The Force Is Strong With These Ones

Long time readers of the site will have likely picked up on the fact that I'm not that big a fan of Star Wars. I understand and appreciate the original for it's historical value in the history of cinema, and recognize the quality of Empire as being one of the strongest sequels ever made. The other four suck pretty hard. And because of this belief, I have not gotten caught up in the flurry of fandom surrounding the new film. On December 18th, I will be seeing Sisters, the new Tina Fey/Amy Poehler film, unless they've caved and just ceded the weekend to the might of Disney.

I've also avoided getting too wrapped up in what they are calling the Anthology films, a blatant ploy to keep revenue flowing while the Episode movies get physically made. These Anthology films are a transparent cash grab and a hideous symptom of the sort of environment cinema exists in today. I mean, they seem to be insistent on making a Boba Fett movie, when Boba Fett is the most shit character from the series. More so than Jar-Jar. Yeah, I said it: Boba Fett sucks worse than Jar-Jar. Come at me, nerds!

The only thing that would have even the potential to turn my head would be attaching talented writers and directors to these projects, to breathe into them the sort of vitality that Lucas was incapable of. J.J. Abrams certainly isn't going to win me over, not after what he's done. Bringing in Rian Johnson was a bold and attractive choice, and until I saw Godzilla, I might have said the same about Gareth Edwards. But still not enough to turn my head. So they doubled down, and yesterday announced that Phil Lord and Christopher Miller, possibly my favourite two filmmakers working today, will helm a Han Solo solo-pic. The minds behind Clone High, The Lego Movie and Cloudy With A Chance Of Meatballs will have control over the holotype space cowboy character, as a young ne'er-do-well. And just like that, I'm interested.

I still think these Anthology movies are soulless corporate tripe, but Lord and Miller uniquely have shown a knack for taking soulless corporate tripe and turning it into something magically entertaining, and that has real value as a story. The film has already been written, by Lawrence Kasdan and his son Jon, but I find it impossible to believe that Miller and Lord won't put their own touches on it. Their statement blisters with good intention and the right mindset (and humour), saying:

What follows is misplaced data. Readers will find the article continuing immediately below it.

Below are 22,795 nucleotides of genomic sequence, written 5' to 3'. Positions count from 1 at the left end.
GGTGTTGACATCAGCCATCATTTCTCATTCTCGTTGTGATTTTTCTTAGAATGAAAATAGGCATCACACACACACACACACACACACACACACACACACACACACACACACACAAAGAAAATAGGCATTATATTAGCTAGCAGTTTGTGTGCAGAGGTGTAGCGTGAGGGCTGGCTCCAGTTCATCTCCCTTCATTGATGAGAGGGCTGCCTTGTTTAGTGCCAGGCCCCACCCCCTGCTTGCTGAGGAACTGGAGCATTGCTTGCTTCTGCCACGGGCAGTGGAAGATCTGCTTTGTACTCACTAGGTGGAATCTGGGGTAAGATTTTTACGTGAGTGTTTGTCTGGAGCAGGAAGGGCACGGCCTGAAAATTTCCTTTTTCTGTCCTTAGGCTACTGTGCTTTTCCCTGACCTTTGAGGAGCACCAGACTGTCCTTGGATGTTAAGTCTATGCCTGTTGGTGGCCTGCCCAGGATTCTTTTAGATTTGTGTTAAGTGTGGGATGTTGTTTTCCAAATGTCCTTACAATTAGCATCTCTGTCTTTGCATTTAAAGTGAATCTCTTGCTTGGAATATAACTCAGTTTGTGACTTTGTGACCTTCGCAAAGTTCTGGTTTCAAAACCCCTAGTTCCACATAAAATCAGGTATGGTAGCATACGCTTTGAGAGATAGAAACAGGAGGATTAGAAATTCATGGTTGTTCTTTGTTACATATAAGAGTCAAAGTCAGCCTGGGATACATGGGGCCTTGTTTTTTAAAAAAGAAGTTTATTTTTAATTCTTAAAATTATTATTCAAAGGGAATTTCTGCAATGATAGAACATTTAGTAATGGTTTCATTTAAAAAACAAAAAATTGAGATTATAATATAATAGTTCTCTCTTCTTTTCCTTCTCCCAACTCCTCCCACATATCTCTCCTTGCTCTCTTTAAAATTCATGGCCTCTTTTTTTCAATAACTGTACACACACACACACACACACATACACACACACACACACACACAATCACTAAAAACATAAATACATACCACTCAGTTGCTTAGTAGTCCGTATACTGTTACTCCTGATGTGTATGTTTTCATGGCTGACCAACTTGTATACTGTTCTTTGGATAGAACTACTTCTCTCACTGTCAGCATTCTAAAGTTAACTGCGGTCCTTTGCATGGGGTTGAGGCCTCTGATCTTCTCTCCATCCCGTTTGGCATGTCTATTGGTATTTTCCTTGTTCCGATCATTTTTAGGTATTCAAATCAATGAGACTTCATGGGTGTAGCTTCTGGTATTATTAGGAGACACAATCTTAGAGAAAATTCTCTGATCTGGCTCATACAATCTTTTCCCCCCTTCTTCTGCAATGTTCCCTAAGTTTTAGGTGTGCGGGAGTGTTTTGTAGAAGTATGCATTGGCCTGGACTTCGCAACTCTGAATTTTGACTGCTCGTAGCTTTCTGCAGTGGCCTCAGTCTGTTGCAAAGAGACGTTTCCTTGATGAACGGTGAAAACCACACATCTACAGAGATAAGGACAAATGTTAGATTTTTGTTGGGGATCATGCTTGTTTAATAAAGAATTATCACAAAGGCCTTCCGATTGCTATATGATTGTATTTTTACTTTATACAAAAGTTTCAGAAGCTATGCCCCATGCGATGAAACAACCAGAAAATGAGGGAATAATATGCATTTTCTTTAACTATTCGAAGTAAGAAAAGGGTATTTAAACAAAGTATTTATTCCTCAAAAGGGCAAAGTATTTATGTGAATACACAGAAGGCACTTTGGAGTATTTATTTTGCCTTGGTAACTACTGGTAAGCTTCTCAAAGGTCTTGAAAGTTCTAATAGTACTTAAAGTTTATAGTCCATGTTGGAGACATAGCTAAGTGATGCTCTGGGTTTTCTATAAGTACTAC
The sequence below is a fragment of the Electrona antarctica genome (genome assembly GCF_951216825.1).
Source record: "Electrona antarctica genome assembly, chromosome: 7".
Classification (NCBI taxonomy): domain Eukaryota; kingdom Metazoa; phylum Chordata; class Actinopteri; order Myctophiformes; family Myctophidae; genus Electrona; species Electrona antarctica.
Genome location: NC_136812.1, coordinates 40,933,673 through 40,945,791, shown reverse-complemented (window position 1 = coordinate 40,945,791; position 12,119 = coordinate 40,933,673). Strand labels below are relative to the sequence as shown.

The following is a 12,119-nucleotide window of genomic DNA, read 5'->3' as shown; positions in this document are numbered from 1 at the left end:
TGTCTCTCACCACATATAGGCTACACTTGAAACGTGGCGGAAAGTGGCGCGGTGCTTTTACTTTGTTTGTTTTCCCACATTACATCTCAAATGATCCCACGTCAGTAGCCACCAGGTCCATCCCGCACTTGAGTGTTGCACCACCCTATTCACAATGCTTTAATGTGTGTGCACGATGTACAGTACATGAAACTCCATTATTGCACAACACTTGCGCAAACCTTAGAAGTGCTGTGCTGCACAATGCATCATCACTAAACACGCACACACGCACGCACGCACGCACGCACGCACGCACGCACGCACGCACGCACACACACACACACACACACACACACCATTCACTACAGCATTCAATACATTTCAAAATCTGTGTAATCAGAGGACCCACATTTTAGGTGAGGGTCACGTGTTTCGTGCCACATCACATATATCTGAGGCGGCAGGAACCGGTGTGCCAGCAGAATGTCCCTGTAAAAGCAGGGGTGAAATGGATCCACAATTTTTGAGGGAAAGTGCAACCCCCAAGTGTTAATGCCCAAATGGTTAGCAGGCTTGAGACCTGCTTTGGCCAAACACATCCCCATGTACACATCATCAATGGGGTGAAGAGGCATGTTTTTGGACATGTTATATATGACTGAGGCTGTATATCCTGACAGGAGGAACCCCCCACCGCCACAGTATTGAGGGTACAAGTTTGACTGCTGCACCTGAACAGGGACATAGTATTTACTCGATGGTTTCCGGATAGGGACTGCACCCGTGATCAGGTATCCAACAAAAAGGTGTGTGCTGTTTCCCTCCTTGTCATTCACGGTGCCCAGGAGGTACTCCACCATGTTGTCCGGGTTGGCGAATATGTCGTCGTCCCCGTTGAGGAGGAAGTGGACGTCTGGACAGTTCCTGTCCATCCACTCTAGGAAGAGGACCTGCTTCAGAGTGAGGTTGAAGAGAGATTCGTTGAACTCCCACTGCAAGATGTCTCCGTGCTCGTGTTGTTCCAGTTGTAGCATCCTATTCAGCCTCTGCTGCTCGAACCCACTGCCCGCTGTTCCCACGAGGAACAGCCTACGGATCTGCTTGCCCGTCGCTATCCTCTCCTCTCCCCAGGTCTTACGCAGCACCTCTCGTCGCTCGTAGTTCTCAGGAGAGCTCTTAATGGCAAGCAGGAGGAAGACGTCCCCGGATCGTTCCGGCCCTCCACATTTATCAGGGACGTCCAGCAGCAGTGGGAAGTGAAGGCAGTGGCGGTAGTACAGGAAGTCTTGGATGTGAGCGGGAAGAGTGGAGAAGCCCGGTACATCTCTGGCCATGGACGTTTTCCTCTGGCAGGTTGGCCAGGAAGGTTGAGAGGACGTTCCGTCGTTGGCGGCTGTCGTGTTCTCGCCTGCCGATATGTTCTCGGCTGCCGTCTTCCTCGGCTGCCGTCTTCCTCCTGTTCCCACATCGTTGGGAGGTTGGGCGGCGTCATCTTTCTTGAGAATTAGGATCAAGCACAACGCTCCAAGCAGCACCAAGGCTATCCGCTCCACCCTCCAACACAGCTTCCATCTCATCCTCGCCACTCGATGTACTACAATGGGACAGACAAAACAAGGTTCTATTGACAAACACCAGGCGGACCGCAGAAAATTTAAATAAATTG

"This is the first film we’ve worked on that seems like a good idea to begin with. We promise to take risks, to give the audience a fresh experience, and we pledge ourselves to be faithful stewards of these characters who mean so much to us. This is a dream come true for us. And not the kind of dream where you’re late for work and all your clothes are made of pudding, but the kind of dream where you get to make a film with some of the greatest characters ever, in a film franchise you’ve loved since before you can remember having dreams at all."
And I cannot believe that these two, two of the most in-demand filmmakers in the field (they are already writing or producing an animated Spider-man film, the Flash movie, and various Lego Movie sequels and spin-offs), would take this job if they didn't have a firm handle on how to do it, and how to do it right. And that might be enough to get me in the theatre.

Oh, and five will get you ten the movie gets titled The Kessel Run. I'm just putting that out there.

Via Star Wars.
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About MR. Clark

Adopting the descriptor of "successfully unpublished author", MR. Clark began writing things on the internet in 2012, which he believed to be an entirely reputable and civilized place to find and deliver information. He regrets much.


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